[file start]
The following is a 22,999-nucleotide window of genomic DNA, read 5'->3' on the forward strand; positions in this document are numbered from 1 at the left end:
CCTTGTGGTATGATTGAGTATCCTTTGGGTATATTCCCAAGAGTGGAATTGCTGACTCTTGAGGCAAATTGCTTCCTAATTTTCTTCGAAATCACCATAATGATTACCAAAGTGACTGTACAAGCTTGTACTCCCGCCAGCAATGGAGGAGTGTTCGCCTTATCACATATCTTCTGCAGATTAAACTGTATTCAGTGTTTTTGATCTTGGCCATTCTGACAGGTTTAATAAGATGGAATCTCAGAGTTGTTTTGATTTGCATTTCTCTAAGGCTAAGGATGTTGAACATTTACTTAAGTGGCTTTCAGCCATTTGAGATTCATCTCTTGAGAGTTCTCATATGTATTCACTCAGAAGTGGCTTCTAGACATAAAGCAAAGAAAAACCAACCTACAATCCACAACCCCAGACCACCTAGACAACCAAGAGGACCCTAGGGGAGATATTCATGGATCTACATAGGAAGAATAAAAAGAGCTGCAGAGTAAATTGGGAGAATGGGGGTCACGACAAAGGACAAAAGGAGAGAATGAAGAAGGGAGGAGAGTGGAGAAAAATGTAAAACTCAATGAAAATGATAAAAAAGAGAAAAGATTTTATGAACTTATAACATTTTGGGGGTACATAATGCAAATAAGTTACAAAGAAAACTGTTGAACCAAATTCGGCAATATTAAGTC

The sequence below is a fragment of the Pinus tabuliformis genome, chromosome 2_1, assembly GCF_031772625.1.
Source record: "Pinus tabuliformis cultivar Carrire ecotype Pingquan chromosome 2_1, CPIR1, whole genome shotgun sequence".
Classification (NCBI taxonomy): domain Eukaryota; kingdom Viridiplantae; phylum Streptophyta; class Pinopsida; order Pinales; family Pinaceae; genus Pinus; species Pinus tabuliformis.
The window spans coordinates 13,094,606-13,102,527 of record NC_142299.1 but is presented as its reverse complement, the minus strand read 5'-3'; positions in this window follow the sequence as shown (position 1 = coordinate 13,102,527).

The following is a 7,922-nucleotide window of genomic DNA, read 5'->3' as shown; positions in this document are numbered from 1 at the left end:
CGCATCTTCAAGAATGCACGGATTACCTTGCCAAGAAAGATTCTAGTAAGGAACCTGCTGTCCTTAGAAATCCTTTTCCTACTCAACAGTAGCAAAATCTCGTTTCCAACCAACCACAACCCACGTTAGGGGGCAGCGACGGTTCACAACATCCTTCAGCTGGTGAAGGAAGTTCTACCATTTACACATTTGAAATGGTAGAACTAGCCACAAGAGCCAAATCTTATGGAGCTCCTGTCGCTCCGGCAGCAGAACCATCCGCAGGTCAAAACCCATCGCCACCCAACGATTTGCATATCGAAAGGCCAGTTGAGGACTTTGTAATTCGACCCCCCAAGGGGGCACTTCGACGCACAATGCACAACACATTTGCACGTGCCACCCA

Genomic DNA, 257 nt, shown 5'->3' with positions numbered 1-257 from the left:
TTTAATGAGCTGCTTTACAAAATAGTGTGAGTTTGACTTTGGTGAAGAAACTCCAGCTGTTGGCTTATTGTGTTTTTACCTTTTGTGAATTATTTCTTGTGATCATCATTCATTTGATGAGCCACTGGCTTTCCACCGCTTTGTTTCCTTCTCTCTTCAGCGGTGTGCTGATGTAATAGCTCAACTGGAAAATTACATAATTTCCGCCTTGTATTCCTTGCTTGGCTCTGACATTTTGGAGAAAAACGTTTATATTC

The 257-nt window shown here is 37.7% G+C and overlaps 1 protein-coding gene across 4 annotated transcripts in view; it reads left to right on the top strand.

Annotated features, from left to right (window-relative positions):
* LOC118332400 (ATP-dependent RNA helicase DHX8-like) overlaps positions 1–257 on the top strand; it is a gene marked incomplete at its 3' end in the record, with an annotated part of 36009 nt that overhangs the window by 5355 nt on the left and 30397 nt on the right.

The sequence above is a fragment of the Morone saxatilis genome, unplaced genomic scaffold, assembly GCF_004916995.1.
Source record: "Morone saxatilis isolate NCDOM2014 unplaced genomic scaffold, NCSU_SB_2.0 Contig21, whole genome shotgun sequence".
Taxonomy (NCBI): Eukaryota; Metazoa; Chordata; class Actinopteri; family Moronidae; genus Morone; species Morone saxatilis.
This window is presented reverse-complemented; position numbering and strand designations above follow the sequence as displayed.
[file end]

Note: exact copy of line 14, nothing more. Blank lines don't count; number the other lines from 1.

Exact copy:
The sequence above is a fragment of the Morone saxatilis genome, unplaced genomic scaffold, assembly GCF_004916995.1.